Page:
While many people dream of a luxuriating summer at Parisian cafés, roaming the halls of the Louvre, or rocking out at AfroPunk Paris, my son has done all the above at the tender age of six. And yes, my son will have the privilege to claim that his first golf and tennis lessons were in Paris, as well. He swung his golf club toward the visible Eiffel Tower. A real fantasy, but the summer was not all frills. We were going through major transitions in our lives, which made me determined to make it a fantastic summer overseas. As a parent, I decided we needed to put on rose-colored glasses, savor life and stimulate all of our senses. The long-term perks would be life-long shared memories and opening my son’s eyes in ways beyond one’s imagination.

Our awe-inspiring summer was an intentional break from the fast-approaching curve balls of life. I was in the middle of a divorce and did not want my son to spend his summer worrying. I also wanted him to see and understand different ways of living and being. As a result of the pending divorce, it meant we would have to move from our large home to a much smaller space. I felt that a chic, Parisian apartment would show the advantage of both great style and quality of life in a compact space.

I quickly realized in lieu of paying for his summer camps in the US, the money could be applied to renting a summer apartment in Paris. We would enjoy the free activities together with carefully curated splurges. I also wanted to be constructive, so I enrolled at the Sorbonne to study French with half-day intensive morning classes. My son did part-time camp, while I was in class or hung out with me at the University. The afternoons belonged to us to enjoy.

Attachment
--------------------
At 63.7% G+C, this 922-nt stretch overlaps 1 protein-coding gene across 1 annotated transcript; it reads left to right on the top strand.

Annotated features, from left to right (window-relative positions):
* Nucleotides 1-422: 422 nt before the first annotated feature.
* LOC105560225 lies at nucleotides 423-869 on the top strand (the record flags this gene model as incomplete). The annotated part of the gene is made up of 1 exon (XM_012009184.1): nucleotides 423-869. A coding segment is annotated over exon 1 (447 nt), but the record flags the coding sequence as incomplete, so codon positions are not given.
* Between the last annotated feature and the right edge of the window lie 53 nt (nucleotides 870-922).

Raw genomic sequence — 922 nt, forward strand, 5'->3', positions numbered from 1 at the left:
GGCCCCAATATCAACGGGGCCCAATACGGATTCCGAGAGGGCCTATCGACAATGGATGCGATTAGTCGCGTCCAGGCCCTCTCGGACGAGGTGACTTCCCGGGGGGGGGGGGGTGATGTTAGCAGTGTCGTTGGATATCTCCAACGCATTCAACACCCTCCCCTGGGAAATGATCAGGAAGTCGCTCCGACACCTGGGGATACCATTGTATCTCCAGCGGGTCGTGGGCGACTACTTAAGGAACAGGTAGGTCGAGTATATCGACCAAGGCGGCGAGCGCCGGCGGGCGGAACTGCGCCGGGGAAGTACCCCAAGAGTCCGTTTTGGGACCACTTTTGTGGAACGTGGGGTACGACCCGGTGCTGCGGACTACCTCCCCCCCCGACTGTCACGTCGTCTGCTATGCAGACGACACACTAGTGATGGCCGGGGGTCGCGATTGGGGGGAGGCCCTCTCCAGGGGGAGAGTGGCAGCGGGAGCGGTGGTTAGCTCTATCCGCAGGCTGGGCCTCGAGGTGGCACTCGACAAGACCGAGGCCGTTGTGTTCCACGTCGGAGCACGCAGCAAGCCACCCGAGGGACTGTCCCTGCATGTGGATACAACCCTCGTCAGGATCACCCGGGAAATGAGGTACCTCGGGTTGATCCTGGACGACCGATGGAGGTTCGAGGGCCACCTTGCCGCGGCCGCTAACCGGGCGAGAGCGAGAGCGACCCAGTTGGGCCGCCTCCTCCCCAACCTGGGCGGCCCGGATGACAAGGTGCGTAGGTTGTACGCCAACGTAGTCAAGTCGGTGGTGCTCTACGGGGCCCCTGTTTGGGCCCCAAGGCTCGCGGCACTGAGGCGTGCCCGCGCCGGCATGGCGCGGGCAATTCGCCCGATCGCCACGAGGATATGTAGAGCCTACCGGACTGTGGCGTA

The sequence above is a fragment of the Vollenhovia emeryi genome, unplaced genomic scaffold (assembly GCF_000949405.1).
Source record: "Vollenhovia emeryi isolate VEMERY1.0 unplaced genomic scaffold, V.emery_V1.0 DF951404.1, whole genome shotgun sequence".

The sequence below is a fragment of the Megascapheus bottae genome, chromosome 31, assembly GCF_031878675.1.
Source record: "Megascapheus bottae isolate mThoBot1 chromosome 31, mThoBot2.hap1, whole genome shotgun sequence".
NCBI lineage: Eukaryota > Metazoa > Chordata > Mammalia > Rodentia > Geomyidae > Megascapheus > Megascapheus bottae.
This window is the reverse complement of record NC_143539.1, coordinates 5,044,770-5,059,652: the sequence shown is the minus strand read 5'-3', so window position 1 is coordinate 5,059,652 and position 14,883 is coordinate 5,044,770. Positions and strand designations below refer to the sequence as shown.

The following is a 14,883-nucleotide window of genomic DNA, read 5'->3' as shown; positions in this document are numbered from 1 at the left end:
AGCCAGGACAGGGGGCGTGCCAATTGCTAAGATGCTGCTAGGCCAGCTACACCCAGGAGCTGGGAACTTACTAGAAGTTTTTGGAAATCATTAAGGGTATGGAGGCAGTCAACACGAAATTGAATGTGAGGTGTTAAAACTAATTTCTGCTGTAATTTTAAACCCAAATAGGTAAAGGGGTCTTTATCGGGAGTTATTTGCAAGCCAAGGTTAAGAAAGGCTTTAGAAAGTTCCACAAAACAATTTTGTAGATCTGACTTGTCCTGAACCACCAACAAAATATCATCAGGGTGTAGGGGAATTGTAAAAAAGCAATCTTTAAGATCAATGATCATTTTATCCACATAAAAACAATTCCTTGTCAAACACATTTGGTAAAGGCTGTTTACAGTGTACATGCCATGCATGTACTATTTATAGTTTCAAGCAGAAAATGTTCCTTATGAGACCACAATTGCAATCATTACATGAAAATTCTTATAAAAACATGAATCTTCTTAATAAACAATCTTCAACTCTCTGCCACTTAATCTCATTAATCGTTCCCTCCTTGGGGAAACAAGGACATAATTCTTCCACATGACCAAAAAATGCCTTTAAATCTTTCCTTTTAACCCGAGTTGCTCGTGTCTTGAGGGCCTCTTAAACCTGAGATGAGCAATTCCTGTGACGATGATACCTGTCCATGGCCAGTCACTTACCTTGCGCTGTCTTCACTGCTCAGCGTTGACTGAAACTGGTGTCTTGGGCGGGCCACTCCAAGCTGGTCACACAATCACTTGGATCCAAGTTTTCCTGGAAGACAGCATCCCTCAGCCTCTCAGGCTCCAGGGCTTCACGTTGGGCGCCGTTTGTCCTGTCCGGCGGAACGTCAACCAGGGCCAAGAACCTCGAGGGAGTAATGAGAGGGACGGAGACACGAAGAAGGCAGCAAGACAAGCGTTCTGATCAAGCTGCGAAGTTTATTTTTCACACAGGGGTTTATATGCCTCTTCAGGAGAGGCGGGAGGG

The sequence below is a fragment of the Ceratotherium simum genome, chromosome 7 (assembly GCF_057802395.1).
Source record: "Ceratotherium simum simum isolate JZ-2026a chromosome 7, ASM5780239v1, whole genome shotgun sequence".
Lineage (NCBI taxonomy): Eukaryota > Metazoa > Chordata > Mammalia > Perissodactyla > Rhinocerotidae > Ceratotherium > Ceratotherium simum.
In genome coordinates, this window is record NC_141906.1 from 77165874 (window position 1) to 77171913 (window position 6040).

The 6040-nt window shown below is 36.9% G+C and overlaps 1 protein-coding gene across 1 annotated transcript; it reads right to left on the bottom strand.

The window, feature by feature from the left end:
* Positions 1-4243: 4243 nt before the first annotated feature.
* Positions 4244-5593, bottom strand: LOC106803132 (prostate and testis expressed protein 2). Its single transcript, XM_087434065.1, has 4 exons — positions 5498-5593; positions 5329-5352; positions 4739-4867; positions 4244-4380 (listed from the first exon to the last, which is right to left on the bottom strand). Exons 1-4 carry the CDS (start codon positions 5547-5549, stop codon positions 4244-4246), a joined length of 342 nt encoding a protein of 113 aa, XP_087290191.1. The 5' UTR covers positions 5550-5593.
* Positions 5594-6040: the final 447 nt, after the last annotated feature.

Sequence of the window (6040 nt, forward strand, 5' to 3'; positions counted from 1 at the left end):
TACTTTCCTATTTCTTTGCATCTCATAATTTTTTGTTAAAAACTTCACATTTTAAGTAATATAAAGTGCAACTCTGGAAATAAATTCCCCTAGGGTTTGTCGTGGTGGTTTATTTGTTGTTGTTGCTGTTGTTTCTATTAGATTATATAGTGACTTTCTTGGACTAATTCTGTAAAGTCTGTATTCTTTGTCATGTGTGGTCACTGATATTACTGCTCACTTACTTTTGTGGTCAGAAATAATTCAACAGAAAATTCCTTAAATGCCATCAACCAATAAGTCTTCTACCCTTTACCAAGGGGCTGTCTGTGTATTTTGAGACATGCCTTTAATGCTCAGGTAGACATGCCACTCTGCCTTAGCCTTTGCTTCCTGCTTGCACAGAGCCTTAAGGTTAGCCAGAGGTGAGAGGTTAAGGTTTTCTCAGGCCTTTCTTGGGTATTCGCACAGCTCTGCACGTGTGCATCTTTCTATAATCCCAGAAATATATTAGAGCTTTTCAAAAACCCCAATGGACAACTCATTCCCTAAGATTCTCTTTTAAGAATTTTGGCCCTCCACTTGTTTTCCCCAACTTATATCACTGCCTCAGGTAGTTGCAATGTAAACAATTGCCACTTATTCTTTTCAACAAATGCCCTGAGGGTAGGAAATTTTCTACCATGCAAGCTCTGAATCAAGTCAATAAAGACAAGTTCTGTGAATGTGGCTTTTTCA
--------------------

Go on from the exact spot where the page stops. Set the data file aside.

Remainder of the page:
We enjoyed the vintage shops of the old, and pop-up shops of the new. Our neighborhood market became a ritual as we learned French ingredients and spices from former colonies from which we have less familiarity as Anglophone Americans. We found playgrounds, Legoland and plazas with “Euro-cool” skateboarders. All of these activities were free, fun for my son, and gave Mommy a chance to study. My son enjoyed a water park that was 10 Euros a day with Parisian treats and a two-storied carousel that reminded us of the one in beloved Martha’s Vineyard. We still talk about the mind-blowing fireworks that launched from the Eiffel Tower on Bastille Day!

Surprisingly, the open-air bus tour was a highlight. As a perpetual world traveler, I admit I thought such tours were reserved for globe-trotting 101. Well, even a seasoned traveler can appreciate the “back to basics” that is necessary for parents traveling with kids. The bus tour allowed my son to learn how to read maps (a rare commodity these days), establish landmarks and gauge his general surroundings. I then empowered him to prioritize our summer itinerary based on what sparked his interest from the tour. Taking the metro to get around became its own fun adventure throughout and under Paris.

We saw Alvin Ailey perform at the stunning, new La Seine Musicale performing arts venue. I wanted my son to see his African-American cultural influence internationally. Just as he saw an Oakland-based Blues band play at AfroPunk Paris. I explained that while we were traveling to experience another culture, our unique culture is celebrated and transported all over the world. Admittedly, he did doze off in the middle of the dance concert (Revelations, no less) but I enjoyed myself, and he appreciated the overall experience. No regrets, the imprint was made. Honestly, we were both worn out from our trek to pick up our tickets only to go the opposite direction to the newer outskirts of the city. This is the kind of flexibility a parent needs to have and weigh the trade-offs. So much for mobile barcode scanning, live and learn! The good thing is although we indulged in our share of caramel crepes, croissants, and homemade ice cream, I still managed to drop a few pounds from all the hustle and bustle (and unprocessed food).

My summer in Paris was to reclaim fun and joy in my life and prepare for very adult transitions (which went smoothly with a renewed spirit). My son’s world-sense opened, and while in France, he identified other countries he wants to explore. He was introduced to ethical concepts like impacts of colonization and excavation of Mummies for public display. While this trip may be coined as once-in-a-lifetime, for my son, it opened up his world for the rest of his life. For me, it helped me prepare for the next chapter in mine.


No more articles
%d bloggers like this: